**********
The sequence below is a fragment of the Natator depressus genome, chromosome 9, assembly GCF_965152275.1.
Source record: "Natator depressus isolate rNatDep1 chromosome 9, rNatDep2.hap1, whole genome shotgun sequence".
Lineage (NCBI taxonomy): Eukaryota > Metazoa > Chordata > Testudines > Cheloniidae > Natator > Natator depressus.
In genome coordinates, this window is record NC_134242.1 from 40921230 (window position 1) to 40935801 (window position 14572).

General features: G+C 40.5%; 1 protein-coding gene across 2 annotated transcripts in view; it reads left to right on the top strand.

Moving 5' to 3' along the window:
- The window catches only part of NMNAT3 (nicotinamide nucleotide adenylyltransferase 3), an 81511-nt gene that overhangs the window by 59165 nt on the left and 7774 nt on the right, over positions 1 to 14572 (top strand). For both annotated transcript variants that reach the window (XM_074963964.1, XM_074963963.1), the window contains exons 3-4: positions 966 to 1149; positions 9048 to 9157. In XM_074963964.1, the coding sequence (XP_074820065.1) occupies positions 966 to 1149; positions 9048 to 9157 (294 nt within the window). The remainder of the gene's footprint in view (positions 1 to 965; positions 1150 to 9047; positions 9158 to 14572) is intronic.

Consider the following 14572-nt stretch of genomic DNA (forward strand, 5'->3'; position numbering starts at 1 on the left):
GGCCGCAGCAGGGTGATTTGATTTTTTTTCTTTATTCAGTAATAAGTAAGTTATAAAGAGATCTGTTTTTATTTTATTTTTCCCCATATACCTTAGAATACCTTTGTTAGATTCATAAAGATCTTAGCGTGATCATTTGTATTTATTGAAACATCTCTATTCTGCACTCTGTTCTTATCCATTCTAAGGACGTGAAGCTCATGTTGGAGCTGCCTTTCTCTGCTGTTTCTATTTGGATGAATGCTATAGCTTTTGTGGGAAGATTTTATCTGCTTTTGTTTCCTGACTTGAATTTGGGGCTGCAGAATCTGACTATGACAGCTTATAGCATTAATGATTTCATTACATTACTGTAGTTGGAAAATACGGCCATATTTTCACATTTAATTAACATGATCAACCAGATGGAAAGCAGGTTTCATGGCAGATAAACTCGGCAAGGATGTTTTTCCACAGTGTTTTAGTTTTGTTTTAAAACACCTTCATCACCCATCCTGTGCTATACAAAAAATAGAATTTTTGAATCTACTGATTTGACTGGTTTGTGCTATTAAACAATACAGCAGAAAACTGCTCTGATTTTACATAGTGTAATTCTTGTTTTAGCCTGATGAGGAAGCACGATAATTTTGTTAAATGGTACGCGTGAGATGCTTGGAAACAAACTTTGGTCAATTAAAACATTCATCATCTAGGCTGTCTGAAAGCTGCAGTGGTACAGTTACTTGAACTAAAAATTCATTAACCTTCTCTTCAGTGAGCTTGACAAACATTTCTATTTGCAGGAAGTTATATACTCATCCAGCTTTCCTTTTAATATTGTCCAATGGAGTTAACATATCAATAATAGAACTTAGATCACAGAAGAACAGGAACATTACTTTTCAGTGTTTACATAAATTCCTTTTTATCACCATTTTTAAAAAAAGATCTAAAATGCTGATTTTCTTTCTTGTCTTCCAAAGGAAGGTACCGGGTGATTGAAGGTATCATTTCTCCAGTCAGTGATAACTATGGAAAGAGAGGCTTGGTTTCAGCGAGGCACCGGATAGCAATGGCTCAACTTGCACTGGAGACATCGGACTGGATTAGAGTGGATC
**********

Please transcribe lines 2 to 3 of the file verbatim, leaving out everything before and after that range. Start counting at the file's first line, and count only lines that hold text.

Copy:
Source record: "Natator depressus isolate rNatDep1 chromosome 9, rNatDep2.hap1, whole genome shotgun sequence".
Lineage (NCBI taxonomy): Eukaryota > Metazoa > Chordata > Testudines > Cheloniidae > Natator > Natator depressus.